General Motors is tooling one of its car plants to build the svelte new Cadillac crossover that’s aimed at fixing the luxury brand’s sales slump in the United States. However, GM is keeping quiet on the move as the XT4’s future hasn’t been officially announced. However, insiders have claimed the automaker has already begun production on test versions of the Cadillac XT4 at its assembly plant in Kansas City.
Cadillac deliveries fell 8 percent last year in the United States and, as crossovers seem to be the sure-fire remedy for every automaker seeking sales, the XT4 could be a godsend. That blessing isn’t isolated to North America either. Adding the more-affordable crossover to the company’s Chinese lineup is equally important.
In September 2017, General Motors will be forced to lay off a large number of workers at its Kansas City, Kansas assembly plant where the Chevrolet Malibu is built.
Only two days ago we learned General Motors would stretch the Fairfax assembly plant’s summer shutdown by an additional three weeks — from two to five in 2017 — because of excessive Malibu inventory. But as GM seeks to maintain a more reasonable grip on incentives than in the past, the only remaining way of reducing an inventory glut is to stop building so many cars.
Unfortunately for some of GM’s Kansas employees, the announcement of a temporary shutdown — the third this year according to the Kansas City Business Journal — will be an insufficient means of reducing stock. The Kansas City Star reports the number of shifts at the plant will be reduced to two in late September.
After Chevrolet’s U.S. midsize sales rapidly elevated to a 36-year high in calendar year 2016 during the ninth-generation Malibu’s launch, volume has declined hard and fast in early 2017.
A late-night deal reached between Ford and Kansas City, Missouri auto workers averted a strike over the weekend.
United Auto Workers Vice President Jimmy Settles in a letter to workers said negotiators reached an agreement late Friday night.
As you know, earlier this week, I gave Ford Motor Company 120-hour notice of our intention to strike at the Kansas City facility if a tentative agreement for their local contract could not be reached. Thankfully, with this evenings (sic) announcement, that action has been averted.
The UAW hasn’t yet announced if it will shift its focus to negotiations with Ford after a majority of Fiat Chrysler Automobiles union workers rejected their proposed deal with the automaker.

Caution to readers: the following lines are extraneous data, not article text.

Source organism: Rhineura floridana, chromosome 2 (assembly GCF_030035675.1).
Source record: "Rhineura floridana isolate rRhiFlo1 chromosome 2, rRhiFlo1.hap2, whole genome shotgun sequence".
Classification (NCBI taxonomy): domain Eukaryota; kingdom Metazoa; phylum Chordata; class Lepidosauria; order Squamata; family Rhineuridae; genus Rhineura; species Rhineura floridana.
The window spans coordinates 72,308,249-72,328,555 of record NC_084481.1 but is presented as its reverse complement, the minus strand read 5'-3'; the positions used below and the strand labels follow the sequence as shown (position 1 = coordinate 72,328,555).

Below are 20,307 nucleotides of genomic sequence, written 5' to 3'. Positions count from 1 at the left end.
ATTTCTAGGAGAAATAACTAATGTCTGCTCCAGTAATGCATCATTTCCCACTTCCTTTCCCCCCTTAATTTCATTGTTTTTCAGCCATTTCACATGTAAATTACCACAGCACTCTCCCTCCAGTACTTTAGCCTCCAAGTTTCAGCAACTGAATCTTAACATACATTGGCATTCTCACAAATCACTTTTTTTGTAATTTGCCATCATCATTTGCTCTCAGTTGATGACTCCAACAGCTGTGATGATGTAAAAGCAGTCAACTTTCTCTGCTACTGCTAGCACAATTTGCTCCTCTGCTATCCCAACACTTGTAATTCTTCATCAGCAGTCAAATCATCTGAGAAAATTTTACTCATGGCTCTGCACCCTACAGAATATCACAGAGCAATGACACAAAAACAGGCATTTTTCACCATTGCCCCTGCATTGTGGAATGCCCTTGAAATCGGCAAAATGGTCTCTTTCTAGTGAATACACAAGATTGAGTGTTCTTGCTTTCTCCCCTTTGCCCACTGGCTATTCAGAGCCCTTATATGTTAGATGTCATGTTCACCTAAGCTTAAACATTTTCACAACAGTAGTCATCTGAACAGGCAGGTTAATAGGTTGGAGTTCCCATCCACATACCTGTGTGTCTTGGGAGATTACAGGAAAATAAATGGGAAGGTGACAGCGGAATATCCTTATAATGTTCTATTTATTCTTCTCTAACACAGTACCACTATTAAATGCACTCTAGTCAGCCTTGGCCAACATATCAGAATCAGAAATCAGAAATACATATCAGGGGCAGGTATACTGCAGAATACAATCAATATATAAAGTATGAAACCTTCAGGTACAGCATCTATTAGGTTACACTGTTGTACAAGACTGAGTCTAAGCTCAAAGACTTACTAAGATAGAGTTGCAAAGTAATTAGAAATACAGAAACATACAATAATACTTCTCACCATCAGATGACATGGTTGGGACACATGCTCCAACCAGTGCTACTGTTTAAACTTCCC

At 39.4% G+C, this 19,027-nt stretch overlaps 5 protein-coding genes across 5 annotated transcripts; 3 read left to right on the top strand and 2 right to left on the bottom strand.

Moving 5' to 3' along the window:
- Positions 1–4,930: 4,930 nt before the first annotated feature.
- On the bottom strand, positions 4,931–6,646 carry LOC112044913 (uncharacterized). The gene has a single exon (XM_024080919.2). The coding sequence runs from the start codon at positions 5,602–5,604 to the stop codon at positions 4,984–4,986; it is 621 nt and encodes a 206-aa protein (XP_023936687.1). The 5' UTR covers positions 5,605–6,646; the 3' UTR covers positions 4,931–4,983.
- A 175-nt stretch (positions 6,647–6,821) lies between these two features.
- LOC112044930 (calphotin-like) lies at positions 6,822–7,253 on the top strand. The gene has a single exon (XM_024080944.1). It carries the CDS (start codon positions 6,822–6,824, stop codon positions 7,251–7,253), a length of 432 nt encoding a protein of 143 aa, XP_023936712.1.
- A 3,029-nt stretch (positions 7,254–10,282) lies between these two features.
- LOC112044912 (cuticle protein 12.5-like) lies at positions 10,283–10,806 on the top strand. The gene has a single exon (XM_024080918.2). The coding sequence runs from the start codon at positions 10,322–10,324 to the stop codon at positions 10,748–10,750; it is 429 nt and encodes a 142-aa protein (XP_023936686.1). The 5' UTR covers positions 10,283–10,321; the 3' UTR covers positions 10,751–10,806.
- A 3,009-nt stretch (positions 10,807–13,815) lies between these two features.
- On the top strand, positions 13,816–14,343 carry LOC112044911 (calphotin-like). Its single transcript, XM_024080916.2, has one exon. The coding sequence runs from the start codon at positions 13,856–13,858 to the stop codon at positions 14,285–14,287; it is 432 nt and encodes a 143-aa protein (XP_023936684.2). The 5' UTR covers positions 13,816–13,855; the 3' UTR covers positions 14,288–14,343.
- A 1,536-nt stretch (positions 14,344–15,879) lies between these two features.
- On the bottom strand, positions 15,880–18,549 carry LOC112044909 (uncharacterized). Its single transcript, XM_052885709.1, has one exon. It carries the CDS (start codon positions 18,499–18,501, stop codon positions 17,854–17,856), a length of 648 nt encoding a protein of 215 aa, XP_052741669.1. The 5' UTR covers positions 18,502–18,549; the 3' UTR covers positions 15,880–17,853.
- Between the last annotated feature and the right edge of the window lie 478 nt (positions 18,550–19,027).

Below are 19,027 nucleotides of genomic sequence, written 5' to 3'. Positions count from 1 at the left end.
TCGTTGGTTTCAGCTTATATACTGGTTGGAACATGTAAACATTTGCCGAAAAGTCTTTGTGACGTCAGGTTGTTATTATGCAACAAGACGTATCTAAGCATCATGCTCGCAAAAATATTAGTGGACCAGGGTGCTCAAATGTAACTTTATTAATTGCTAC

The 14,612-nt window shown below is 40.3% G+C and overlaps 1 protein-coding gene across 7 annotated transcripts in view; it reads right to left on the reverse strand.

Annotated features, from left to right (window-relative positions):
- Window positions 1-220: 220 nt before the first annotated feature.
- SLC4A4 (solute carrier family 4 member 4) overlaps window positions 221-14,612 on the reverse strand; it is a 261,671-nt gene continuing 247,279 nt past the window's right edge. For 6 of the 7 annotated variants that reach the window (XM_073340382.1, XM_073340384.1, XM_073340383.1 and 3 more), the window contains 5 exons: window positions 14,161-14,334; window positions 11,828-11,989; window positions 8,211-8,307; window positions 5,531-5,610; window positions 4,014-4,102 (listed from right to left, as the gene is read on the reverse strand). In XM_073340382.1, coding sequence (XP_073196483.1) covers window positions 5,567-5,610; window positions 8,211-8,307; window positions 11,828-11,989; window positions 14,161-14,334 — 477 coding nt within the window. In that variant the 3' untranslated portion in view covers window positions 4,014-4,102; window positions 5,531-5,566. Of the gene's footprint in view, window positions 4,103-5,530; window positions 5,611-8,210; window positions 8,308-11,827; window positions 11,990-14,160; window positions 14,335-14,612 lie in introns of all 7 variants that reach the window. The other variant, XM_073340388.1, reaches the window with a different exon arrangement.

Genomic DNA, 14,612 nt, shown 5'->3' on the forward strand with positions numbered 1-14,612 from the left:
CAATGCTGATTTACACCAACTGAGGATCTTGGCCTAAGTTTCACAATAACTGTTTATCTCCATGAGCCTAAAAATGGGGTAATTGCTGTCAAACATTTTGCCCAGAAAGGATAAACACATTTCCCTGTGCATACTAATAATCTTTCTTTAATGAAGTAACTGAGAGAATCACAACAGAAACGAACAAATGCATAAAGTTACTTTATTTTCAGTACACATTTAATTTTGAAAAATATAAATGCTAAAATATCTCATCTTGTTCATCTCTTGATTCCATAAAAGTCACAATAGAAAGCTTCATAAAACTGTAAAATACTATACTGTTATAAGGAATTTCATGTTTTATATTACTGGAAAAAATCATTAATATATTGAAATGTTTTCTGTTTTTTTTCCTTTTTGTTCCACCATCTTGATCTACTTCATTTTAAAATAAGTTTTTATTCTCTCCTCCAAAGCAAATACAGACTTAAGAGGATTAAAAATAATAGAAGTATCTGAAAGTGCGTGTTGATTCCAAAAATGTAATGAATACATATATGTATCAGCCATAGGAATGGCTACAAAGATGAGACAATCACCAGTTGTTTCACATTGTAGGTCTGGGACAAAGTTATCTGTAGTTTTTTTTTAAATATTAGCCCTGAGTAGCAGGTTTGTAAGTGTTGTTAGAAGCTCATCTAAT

United Auto Workers at the Kansas City, Missouri plant that produces Ford F-150s may strike as early as Sunday if the automaker doesn’t “negotiate in good faith,” according to Jimmy Settles, UAW vice president:
The challenges we face may not be easy, and I certainly cannot predict the future, but I would rather die fighting than to do an injustice to this membership or our institution.
Settles wrote to union members that issues such as “manpower provisions, the national heat stress program, and skilled trades scheduling amongst others” prompted the threatened strike at the Kansas City plant.
Kansas City’s KCTV reported this week on an attempt to repair a 2012 Missouri state law that has led to a dramatic increase in car thefts. The law, which allows people to sell vehicles 10 years or older without a title, was originally intended to help rural property owners dispose of derelict vehicles and outdated machinery that would otherwise be left to rot. Criminals, however, soon discovered that they could scoop up virtually any vehicle that met the standard and sell it to scrap yards for a tidy profit.
The Pontiac Fiero is one of those cars that is forever showing up on lists. A simple on-line search finds that it’s one of the 100 worst cars ever built, one of the ten cars that should be avoided by tall people, one of the worst ever Indy 500 Pace Cars and, because of its poor sales, one of the 10 greatest automotive financial disasters of all time. Other lists, however, rate the little two-seater as one of the best sports cars of the 1980s, call it one of the ten unexpectedly best cars for tall people and even rank it as one of the best choices for future collectability. Oddly enough, the Pontiac Fiero also appeared on my own personal list of potential purchases a few months ago and, despite the fact that I ended up choosing one of its contemporaries, when I recently found a wonderful, low-mileage example at KC Classic Autos in near-by Kansas city, I knew I must see it.
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